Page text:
Republican opposition to eight years of Obama-era regulatory policy has built up like water behind a dam. The challenge – and the opportunity – Republicans now face is determining how to best change, repeal or replace various laws and regulations. NFDA wants to help you understand the six possible avenues Republicans have for changing laws and regulations currently on the books.
Congressional Review Act
One path exists with the Congressional Review Act (CRA), which provides for expedited consideration of Congressional legislation to repeal regulations that were finalized within 60 legislative days of introduction.
The advantages of pursuing repeal through the CRA is that it is an expedited, time-limited process and Senate passage can be achieved by a simple majority. There are a number of limitations on the CRA, including its application to rules that were finalized within the last 60 legislative days, meaning the clock is ticking and will soon expire Obama-era rules. With the CRA, an entire rule must be repealed – not select provisions – and the process may only be used on one rule at a time, not on a group of regulations that might result from a single piece of sweeping legislation such as Dodd/Frank.
As of this writing, Congress has already successfully deployed the CRA on a handful of items and more are expected to come in the future. One challenge will be prioritizing which regulations to repeal in the limited window that exists, especially with the Senate's demands on floor time.
President Trump has already employed the power of the pen to direct executive actions in a number of controversial areas, including immigration enforcement. The principal advantages of executive orders are that they can be enforced immediately and they do not require Congressional action or approval. The main disadvantage is their temporal nature – they apply only as long as the President who signed them is in office.
The annual appropriations process has long been a favored vehicle for congressional attempts to restrain executive actions through use of "riders" that limit expenditures of funds for particular purposes or limit enforcement of certain statutory provisions. Appropriations bills are favored because they are must-pass items and, given the scope and scale of recent omnibus measures covering multiple agencies, individual riders can avoid specific focus and opponents made to accept them as part of negotiated bargains. But restrictions enacted by appropriations bills apply only for the length of the fiscal year that is covered by those bills. They also require a Senate supermajority, which can be a high hurdle, and a rider that is a bargaining chip can be removed as easily as it can be inserted in the interest of getting the needed Senate supermajority or House majority.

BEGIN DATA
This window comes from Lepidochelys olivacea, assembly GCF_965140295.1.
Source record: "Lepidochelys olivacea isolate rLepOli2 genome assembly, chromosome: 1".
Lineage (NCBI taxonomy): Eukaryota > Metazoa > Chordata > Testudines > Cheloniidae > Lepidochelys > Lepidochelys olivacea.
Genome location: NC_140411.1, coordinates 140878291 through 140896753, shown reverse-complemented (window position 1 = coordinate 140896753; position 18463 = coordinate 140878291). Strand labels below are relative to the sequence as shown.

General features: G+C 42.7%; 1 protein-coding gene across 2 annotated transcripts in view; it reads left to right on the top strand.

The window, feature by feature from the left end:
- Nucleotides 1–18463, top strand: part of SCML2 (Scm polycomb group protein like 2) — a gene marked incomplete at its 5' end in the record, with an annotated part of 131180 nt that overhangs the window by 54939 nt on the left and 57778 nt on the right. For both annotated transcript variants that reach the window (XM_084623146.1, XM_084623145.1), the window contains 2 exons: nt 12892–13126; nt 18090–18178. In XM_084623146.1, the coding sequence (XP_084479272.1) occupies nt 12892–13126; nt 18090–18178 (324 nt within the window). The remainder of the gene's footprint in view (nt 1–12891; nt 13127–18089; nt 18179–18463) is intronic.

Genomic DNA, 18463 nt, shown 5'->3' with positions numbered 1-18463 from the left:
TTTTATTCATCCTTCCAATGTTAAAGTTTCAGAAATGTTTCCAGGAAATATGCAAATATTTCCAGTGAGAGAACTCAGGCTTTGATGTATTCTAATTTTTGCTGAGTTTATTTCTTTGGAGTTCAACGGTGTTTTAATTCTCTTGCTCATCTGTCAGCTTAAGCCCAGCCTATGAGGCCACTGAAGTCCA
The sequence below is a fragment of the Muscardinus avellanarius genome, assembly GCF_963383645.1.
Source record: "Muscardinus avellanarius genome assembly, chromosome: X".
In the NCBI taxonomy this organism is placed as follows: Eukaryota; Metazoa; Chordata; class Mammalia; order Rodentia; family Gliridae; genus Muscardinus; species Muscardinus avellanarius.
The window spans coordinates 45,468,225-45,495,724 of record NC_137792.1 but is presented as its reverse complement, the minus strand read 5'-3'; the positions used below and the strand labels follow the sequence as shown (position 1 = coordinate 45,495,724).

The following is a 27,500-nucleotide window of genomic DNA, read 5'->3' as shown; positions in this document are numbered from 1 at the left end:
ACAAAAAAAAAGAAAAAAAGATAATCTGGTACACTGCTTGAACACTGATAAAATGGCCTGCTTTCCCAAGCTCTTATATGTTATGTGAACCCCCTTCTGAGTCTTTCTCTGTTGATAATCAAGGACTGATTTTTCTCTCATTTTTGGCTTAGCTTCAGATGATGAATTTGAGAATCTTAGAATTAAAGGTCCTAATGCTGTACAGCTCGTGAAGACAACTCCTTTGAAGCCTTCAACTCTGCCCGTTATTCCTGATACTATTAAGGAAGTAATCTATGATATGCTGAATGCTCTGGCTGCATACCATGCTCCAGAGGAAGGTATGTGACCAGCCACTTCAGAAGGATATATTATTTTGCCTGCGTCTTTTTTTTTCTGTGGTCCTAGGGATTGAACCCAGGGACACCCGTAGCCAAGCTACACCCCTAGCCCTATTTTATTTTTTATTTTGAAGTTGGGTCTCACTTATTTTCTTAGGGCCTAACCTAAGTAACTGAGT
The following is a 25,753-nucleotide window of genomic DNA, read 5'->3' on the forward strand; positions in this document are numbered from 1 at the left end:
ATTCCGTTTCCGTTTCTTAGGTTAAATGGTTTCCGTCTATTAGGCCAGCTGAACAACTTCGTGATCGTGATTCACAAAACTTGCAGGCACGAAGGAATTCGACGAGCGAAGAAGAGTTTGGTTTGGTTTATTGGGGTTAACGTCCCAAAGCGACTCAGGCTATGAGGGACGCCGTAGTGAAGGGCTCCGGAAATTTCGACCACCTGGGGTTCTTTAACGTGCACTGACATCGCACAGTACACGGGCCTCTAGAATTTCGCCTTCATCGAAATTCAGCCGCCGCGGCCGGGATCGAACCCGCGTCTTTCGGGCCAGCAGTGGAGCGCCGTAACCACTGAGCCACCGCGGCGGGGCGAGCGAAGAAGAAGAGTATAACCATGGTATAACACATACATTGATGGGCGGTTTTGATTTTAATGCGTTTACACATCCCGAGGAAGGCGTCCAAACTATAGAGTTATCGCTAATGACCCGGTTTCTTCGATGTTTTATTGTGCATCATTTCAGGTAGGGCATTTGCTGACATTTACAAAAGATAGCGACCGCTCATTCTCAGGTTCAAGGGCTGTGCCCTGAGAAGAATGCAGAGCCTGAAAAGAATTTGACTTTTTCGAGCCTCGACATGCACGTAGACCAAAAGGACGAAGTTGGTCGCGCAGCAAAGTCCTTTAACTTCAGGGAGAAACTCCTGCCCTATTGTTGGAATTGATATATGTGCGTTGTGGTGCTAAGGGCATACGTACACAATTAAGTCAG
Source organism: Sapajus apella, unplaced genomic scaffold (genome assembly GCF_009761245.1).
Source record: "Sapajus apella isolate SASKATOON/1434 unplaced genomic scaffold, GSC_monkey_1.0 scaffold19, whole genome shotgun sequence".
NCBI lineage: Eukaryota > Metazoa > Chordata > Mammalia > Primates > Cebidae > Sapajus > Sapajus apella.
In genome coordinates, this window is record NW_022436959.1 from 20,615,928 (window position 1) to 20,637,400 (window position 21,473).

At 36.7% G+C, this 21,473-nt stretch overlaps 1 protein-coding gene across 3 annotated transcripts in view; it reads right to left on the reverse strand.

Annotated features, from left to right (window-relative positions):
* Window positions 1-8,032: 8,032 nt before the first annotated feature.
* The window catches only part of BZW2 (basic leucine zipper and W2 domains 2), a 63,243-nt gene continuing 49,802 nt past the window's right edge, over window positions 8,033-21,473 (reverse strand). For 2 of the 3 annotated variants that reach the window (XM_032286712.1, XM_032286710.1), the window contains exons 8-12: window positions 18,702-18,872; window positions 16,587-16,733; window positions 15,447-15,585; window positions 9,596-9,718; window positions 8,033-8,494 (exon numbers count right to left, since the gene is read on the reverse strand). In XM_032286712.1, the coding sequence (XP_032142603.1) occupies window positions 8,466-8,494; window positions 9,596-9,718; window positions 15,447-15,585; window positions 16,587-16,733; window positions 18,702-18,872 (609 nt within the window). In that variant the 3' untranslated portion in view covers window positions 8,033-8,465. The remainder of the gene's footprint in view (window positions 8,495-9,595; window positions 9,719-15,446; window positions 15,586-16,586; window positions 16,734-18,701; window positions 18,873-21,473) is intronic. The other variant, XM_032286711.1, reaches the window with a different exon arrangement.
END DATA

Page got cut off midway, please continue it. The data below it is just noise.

The most impactful means of overturning previously enacted regulations is through the old-fashioned authorization process. Authorization bills create permanent statutes. They are passed through regular-order and, therefore, must achieve a Senate supermajority.
But not all authorization bills are created equal. Some, like the Department of Defense or Federal Aviation Administration reauthorization measures, are considered must-pass vehicles either because of the gravity of their subject matter or because the continued operation of the agency is critical to certain activities such as the air traffic system.
Congressional Republicans and other opponents of Obama-era regulations and executive orders have already pursued legal actions in a number of cases. For example, a Labor Department regulation regarding overtime was challenged and an injunction placed on further enforcement by a federal judge in Texas in November 2016. Legal remedies provide multiple points of entry to seek redress and plaintiffs with a national footprint have sought the most ideologically-friendly venues, often to great success.
The downside of legal action is the length of the process and the uncertainty of the outcome. When fewer options were available during the Obama Administration, with the Presidential veto and a divided Congress, legal action was often the best and only option. With unified Republican control, there are a plethora of other options to repeal Obama regulations. In fact, the courts are starting to get busy with Democratic and progressive challenges to President Trump's executive orders; the worm has turned.
In some cases, the Trump Administration will not seek to repeal a rule; they'll pull a rule back and re-issue it according to their own parameters. That has happened already with the President's executive action on the Dodd/Frank fiduciary rule. Rulemaking resides within the executive branch, so no Congressional action is needed.
The downside is the lengthy process required to pull a rule back and re-promulgate it, especially in light of the President's recent action requiring two regulations to be repealed for every one that is promulgated.
NFDA is your eyes and ears in Washington, D.C. Should any Congressional or legislative action impact you or your business, we will share that information with you as quickly as possible.